Fasted cardio is a popular technique for those looking to lose weight. By engaging in aerobic exercise on an empty stomach, the body is forced to tap into its fat stores because there is no glucose. This can lead to a faster rate of weight loss compared to other forms of cardio, as the body is primed to burn fat as fuel. Additionally, fasted cardio has been found to increase insulin sensitivity and improve metabolic rate, further supporting weight loss results. Although it may be challenging to exercise without eating first, the benefits of fasted cardio are well worth it for those seeking to shed excess weight and improve their overall health (Migala, J. 2023).


The 16 Hour Window

When you fast for 16 hours, your body begins to tap into stored fat for energy, which ultimately leads to weight loss. Not only does it help you shed those extra pounds, but it also has other health benefits, such as reducing inflammation and improving insulin sensitivity.  It is important to remember that it is the quality of calorie intake that matters vs the calorie expenditure. If you fill your eating window with low-quality food that is high in calories during your eating window, then you are going to undo all of your hard work. It is important to balance your intermittent fasting with a balanced and nutritious diet (Streit, L et al. 2023).

So, when does the body start burning fat during fasting?

This usually occurs during the second stage of ketosis, which is between 12-18 hours of fasting. Fasting for 16-18 hours a day allows you to burn through your body fat, which makes it easy to stay in a deficit and lose weight (Kinnu).


Improves Insulin Resistance

Intermittent fasting has been shown in studies to assist with insulin resistance, a condition that can lead to type 2 diabetes and can be an effective way to improve insulin sensitivity and regulate blood sugar levels. One study published in the journal International Journal of Endocrinology suggested that intermittent fasting can yield results on glucose and lipid metabolism and insulin resistance in patients with impaired glucose and lipid metabolism. Intermittent fasting was suggested as an alternative to calorie-restricted diets as a method of weight management, with a study on the effects of intermittent fasting on health, aging, and disease suggesting that intermitted fasting diets can help to produce gradual weight loss, lower blood pressure, and have anticarcinogenic effects (Yuan, X et al. 2022).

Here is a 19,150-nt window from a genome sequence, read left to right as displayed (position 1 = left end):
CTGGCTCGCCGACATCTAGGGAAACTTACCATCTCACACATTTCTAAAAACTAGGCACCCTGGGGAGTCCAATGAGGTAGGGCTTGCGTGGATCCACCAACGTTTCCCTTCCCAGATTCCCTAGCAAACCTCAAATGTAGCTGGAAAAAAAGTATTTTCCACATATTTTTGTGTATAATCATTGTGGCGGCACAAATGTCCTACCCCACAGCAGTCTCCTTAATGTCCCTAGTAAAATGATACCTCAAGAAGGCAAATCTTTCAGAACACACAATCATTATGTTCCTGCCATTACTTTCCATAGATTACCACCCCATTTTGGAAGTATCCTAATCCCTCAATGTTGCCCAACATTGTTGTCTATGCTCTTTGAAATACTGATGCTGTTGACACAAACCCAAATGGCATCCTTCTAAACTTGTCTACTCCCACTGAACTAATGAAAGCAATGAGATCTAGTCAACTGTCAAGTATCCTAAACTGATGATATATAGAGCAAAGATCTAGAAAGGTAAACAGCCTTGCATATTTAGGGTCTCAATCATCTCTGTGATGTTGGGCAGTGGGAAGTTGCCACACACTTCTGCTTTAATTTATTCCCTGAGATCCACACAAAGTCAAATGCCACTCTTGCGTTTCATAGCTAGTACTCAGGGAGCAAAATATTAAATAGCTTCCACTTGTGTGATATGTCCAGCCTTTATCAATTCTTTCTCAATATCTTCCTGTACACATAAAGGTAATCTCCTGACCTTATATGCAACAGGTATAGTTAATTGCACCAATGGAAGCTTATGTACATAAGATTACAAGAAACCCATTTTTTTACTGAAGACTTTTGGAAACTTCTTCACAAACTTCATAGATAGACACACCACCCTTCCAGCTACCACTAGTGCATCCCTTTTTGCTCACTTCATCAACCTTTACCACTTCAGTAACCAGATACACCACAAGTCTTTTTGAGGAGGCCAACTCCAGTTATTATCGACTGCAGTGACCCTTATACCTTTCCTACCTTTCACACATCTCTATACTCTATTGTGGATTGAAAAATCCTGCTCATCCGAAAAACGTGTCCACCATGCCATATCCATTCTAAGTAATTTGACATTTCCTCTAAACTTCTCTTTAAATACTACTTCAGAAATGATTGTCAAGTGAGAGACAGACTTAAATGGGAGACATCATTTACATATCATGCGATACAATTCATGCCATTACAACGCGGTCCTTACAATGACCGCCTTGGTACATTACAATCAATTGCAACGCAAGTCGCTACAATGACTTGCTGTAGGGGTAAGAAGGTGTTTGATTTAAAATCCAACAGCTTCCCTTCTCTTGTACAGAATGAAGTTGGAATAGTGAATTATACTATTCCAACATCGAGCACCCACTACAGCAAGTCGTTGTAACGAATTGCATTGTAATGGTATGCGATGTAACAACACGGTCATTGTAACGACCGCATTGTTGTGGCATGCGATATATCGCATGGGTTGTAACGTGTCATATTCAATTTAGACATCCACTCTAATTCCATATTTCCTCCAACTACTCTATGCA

While more research is needed, these findings are promising and suggest that intermittent fasting may be a valuable tool for those looking to improve their insulin sensitivity and overall health.


Reduces Inflammation and Oxidative Stress

As you probably know from your busy lifestyle, your body doesn’t stop working, and even the most mundane acts like breathing, drinking, and eating are putting your body to work. Time-restricted eating has been used to help your body reset. By restricting your window of eating, you allow your digestive system to rest, which can relieve and reduce oxidative stress and inflammation. A 2018 review on the impact of intermittent fasting on human health suggested that intermittent fasting can support your body’s response to oxidative stress and can be an effective approach because of its ability to cope with conditions like diabetes, blood pressure, and cardiovascular disease. Another 2019 review on how dietary intake regulates the circulating inflammatory monocyte pool suggested that intermittent fasting can also help to combat inflammation by reducing monocyte metabolic and inflammatory activity (Gunnars, K. 2023)


Assists in Cellular Repair

Intermittent fasting has been shown to be a potentially beneficial method for supporting cellular repair and promoting autophagy. Autophagy is the process by which cells clean out old or damaged cellular components, and this process is essential for maintaining cellular health. Intermittent fasting encourages autophagy because it triggers a metabolic switch that causes the body to turn to its fat stores for fuel instead of relying on glucose. This switch triggers metabolic and cellular changes that lead to improved cellular function and repair, particularly in the brain and heart (Davis, C. 2023).

By restricting the window in which food is consumed, the body can prioritise cellular repair and rejuvenation, leading to a host of benefits for overall health and well-being. Depending on your metabolism, significant autophagy can take 2-4 days of fasting and is believed to begin when glucose and insulin levels drop significantly. Research has suggested that autophagy starts to peak at around 48 hours of fasting. However, these studies have been taken on animals, so it is important to consult a medical professional before attempting to fast for autophagy. The ketogenic diet is popular among those practising intermittent fasting, as it is believed to induce ketosis and autophagy. However, there are no major studies on humans that provide certain evidence (Davis, C. 2023).

Are There Potential Negative Side Effects of Intermittent Fasting?

When it comes to diet and exercise trends, there always seems to be a new "miracle" solution that promises to deliver fast and effective results. However, with every trend comes risks, and intermittent fasting is no different. Potential negative side effects of intermittent fasting can vary from person to person, depending on their current medical diagnosis, age, sex, and other factors.